In the battle against cancer, researchers have left few stones unturned and have increasingly been looking to nature to find a natural cure. Among the many herbs that have been examined for their anticancer potential is saffron and preliminary research has proved very positive.
In one double-blind study published in 2015, the effect of saffron was evaluated on thirteen patients with liver metastasis. The patients were divided into two groups both of which continued to receive chemotherapy treatment. One group was treated with 50 milligrams of saffron twice a day while the other was given a placebo.
Although 6 of the participants quit the study before the end, the results were interesting. Two of the four remaining participants in the saffron group showed a complete response to the treatment. Researchers suggested saffron may be a useful treatment for people suffering with liver metastasis or other types of cancer. (2)
3) Erectile Dysfunction
Saffron has been used through the ages to boost male libido with one of its constituents – crocin often touted for its aphrodisiac qualities.
Researchers have put this traditional use to the test by looking at the effects of saffron on erectile dysfunction – a common condition affecting a growing number of men. A pilot study involving 20 men with erectile dysfunction gave the participants 200 milligrams of saffron each day for ten days.
After ten days treatment with saffron the participants experienced significant improvements in penile rigidity and tumescence. Treatment with the herb also resulted on positive effects with regard to sexual function. These included increase duration of erection and number of erections experienced. (3)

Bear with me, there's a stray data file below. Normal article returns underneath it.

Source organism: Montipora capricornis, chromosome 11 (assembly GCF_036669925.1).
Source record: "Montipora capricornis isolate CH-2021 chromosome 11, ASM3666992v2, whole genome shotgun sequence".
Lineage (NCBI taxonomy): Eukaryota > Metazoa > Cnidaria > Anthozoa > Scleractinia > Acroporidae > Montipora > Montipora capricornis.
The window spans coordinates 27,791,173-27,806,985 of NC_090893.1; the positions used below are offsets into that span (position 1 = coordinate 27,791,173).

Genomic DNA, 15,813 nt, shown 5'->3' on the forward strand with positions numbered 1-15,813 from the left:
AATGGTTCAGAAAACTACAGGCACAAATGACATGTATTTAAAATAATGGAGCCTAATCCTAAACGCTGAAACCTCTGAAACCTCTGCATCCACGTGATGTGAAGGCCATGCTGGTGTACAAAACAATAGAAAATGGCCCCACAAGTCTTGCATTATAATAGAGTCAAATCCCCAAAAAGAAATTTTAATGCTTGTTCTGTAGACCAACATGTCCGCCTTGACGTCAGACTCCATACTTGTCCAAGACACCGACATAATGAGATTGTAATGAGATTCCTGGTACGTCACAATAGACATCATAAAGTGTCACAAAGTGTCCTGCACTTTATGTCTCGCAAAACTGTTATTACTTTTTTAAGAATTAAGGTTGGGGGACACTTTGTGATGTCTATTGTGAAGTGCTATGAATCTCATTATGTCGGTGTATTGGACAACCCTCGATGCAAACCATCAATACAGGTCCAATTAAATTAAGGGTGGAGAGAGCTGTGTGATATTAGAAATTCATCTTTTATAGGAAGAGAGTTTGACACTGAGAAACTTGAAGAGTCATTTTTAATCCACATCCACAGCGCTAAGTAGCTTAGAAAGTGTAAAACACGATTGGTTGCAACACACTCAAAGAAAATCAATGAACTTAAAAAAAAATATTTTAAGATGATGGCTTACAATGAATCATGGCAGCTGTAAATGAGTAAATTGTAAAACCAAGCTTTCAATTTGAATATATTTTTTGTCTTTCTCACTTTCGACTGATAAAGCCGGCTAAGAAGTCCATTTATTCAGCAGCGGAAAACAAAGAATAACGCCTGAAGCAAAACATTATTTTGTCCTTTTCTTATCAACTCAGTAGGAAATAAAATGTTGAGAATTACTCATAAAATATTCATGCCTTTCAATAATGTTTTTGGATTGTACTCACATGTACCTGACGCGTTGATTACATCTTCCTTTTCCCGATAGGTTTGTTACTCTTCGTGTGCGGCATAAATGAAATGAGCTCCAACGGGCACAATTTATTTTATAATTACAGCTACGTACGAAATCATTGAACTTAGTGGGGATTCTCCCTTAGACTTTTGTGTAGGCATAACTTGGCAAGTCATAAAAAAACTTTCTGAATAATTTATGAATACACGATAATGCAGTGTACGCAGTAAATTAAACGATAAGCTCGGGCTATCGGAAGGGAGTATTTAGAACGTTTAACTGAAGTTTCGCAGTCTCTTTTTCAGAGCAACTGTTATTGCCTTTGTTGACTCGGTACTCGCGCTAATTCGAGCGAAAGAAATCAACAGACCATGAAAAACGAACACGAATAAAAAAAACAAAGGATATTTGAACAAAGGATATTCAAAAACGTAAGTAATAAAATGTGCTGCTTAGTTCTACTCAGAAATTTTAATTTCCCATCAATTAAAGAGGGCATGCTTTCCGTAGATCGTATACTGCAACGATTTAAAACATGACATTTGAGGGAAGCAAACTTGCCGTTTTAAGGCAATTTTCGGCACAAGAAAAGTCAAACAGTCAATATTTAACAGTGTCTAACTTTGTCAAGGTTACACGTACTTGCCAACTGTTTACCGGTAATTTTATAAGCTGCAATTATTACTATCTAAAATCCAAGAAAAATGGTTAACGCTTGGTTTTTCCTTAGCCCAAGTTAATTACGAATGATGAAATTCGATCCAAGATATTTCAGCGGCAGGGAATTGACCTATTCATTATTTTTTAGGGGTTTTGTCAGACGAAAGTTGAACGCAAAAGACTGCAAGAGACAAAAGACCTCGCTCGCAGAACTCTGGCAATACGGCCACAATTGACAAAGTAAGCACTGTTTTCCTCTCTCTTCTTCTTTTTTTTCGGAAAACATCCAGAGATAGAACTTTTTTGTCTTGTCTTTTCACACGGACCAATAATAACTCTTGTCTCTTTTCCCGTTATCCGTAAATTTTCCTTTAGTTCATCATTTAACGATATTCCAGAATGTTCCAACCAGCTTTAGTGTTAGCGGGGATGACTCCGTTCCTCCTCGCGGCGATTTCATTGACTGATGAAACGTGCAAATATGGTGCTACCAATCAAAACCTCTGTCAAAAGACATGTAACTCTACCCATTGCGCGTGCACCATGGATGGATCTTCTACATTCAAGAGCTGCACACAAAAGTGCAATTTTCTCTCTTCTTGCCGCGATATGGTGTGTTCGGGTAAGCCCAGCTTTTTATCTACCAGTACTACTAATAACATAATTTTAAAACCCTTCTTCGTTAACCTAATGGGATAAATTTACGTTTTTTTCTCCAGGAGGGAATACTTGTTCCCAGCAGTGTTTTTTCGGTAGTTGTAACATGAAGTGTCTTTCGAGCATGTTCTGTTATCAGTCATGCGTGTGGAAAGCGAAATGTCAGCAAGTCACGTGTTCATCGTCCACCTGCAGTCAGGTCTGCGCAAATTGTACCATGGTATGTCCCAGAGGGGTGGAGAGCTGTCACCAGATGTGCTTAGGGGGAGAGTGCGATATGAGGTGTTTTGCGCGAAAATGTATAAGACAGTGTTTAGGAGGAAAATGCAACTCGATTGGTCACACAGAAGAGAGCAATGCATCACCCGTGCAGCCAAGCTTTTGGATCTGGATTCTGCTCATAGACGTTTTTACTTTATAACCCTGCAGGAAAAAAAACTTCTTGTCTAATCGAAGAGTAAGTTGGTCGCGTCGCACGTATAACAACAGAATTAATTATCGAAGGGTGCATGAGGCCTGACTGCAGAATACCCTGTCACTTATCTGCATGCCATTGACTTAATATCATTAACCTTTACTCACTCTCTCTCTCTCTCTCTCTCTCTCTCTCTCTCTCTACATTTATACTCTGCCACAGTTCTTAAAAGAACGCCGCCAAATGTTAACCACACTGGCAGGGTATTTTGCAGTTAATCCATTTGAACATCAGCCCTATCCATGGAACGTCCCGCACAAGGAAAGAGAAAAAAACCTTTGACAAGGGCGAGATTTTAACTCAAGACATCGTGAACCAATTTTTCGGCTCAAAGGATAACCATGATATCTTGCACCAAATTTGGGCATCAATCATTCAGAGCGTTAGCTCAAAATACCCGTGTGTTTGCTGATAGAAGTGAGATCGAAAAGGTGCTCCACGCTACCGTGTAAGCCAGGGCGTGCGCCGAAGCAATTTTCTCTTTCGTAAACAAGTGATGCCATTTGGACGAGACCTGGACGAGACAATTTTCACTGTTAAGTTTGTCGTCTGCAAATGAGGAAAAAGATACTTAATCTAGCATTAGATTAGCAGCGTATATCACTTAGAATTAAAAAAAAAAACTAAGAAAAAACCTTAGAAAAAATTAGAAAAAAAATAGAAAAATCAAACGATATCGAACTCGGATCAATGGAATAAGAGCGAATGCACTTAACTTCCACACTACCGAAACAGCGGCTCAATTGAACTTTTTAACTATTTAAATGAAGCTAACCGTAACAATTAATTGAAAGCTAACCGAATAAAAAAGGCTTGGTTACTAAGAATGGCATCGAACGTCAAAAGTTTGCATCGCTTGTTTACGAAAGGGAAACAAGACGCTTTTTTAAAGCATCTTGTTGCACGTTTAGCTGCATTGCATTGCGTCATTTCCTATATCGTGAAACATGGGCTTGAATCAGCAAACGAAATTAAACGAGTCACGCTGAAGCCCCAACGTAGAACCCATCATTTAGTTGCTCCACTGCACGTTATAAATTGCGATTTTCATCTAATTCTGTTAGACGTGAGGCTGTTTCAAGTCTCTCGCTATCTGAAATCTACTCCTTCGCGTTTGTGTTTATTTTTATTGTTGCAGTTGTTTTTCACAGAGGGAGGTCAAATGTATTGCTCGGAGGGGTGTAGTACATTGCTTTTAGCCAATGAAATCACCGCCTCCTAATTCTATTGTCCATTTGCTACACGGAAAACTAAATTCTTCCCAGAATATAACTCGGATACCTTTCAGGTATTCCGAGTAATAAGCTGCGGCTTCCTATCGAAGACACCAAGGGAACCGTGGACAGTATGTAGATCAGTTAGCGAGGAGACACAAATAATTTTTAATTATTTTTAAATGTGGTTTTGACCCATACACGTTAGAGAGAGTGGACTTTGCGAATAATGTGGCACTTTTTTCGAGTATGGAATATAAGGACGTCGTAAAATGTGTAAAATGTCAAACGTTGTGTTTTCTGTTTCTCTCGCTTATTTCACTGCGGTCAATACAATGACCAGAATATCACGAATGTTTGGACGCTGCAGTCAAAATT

4) For Depression and Anxiety
Indications from preliminary research are that saffron could be used to help overcome common emotional conditions like depression and anxiety. This is no great surprise since the spice has long been used in Persia by traditional practitioners to treat depression.
A six-week trial conducted in 2004 set out to evaluate the effects of saffron on patients with mild or moderate depression specifically comparing the spice to a commonly prescribed antidepressant – Imipramine.
Thirty patients diagnosed with depression took part in the study with half given 30 milligrams a day of saffron and the other half treated with 100 milligrams a day of imipramine. After 6 weeks of treatment, researchers found that saffron was just as effective as the antidepressant drug in treating mild cases of depression. (4)
As well as its effects on depression, saffron appears to be a promising treatment for people suffering from anxiety. In a study published in 2016, 60 participants with both depression and anxiety received either 50 milligrams of saffron each day or were given a placebo for a period of 12 weeks. The researchers found that supplementation with saffron had a significant positive effect on both depression and anxiety compared with those given the placebo. (5)
5) For Premenstrual Syndrome
PMS is one of the most common complaints affecting women during their reproductive age with up to 40% affected. Because of saffron’s known antispasmodic abilities, researcher in Iran set out to assess whether it could help alleviate some of the symptoms of premenstrual syndrome.